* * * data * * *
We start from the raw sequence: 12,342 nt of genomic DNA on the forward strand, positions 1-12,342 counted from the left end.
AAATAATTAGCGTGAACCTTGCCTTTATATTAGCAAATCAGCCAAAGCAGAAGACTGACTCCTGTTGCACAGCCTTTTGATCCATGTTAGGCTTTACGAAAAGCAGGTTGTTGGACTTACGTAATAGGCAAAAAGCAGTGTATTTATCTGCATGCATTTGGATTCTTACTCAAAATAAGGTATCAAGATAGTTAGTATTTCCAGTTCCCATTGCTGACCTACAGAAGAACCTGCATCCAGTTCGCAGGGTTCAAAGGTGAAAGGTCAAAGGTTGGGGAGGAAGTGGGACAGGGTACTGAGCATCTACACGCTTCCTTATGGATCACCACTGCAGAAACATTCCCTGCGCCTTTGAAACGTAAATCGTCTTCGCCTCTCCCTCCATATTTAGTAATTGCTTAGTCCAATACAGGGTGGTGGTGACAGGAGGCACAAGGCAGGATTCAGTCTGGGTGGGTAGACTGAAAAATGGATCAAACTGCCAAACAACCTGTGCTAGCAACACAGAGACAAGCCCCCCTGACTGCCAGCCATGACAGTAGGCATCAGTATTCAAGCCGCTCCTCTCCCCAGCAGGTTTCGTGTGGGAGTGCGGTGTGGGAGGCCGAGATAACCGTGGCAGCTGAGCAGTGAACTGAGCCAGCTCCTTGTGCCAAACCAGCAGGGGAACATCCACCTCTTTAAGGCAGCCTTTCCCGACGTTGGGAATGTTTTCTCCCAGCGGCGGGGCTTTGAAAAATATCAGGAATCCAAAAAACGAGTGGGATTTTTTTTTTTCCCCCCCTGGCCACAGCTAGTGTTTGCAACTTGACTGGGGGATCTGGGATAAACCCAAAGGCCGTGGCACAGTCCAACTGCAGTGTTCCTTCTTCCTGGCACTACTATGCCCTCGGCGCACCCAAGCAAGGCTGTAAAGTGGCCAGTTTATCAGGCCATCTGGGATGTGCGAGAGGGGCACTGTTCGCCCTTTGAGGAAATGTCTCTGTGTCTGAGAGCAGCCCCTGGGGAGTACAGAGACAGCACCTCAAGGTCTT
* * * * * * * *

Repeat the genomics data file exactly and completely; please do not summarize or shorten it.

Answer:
We start from the raw sequence: 12,342 nt of genomic DNA on the forward strand, positions 1-12,342 counted from the left end.
AAATAATTAGCGTGAACCTTGCCTTTATATTAGCAAATCAGCCAAAGCAGAAGACTGACTCCTGTTGCACAGCCTTTTGATCCATGTTAGGCTTTACGAAAAGCAGGTTGTTGGACTTACGTAATAGGCAAAAAGCAGTGTATTTATCTGCATGCATTTGGATTCTTACTCAAAATAAGGTATCAAGATAGTTAGTATTTCCAGTTCCCATTGCTGACCTACAGAAGAACCTGCATCCAGTTCGCAGGGTTCAAAGGTGAAAGGTCAAAGGTTGGGGAGGAAGTGGGACAGGGTACTGAGCATCTACACGCTTCCTTATGGATCACCACTGCAGAAACATTCCCTGCGCCTTTGAAACGTAAATCGTCTTCGCCTCTCCCTCCATATTTAGTAATTGCTTAGTCCAATACAGGGTGGTGGTGACAGGAGGCACAAGGCAGGATTCAGTCTGGGTGGGTAGACTGAAAAATGGATCAAACTGCCAAACAACCTGTGCTAGCAACACAGAGACAAGCCCCCCTGACTGCCAGCCATGACAGTAGGCATCAGTATTCAAGCCGCTCCTCTCCCCAGCAGGTTTCGTGTGGGAGTGCGGTGTGGGAGGCCGAGATAACCGTGGCAGCTGAGCAGTGAACTGAGCCAGCTCCTTGTGCCAAACCAGCAGGGGAACATCCACCTCTTTAAGGCAGCCTTTCCCGACGTTGGGAATGTTTTCTCCCAGCGGCGGGGCTTTGAAAAATATCAGGAATCCAAAAAACGAGTGGGATTTTTTTTTTTCCCCCCCTGGCCACAGCTAGTGTTTGCAACTTGACTGGGGGATCTGGGATAAACCCAAAGGCCGTGGCACAGTCCAACTGCAGTGTTCCTTCTTCCTGGCACTACTATGCCCTCGGCGCACCCAAGCAAGGCTGTAAAGTGGCCAGTTTATCAGGCCATCTGGGATGTGCGAGAGGGGCACTGTTCGCCCTTTGAGGAAATGTCTCTGTGTCTGAGAGCAGCCCCTGGGGAGTACAGAGACAGCACCTCAAGGTCTT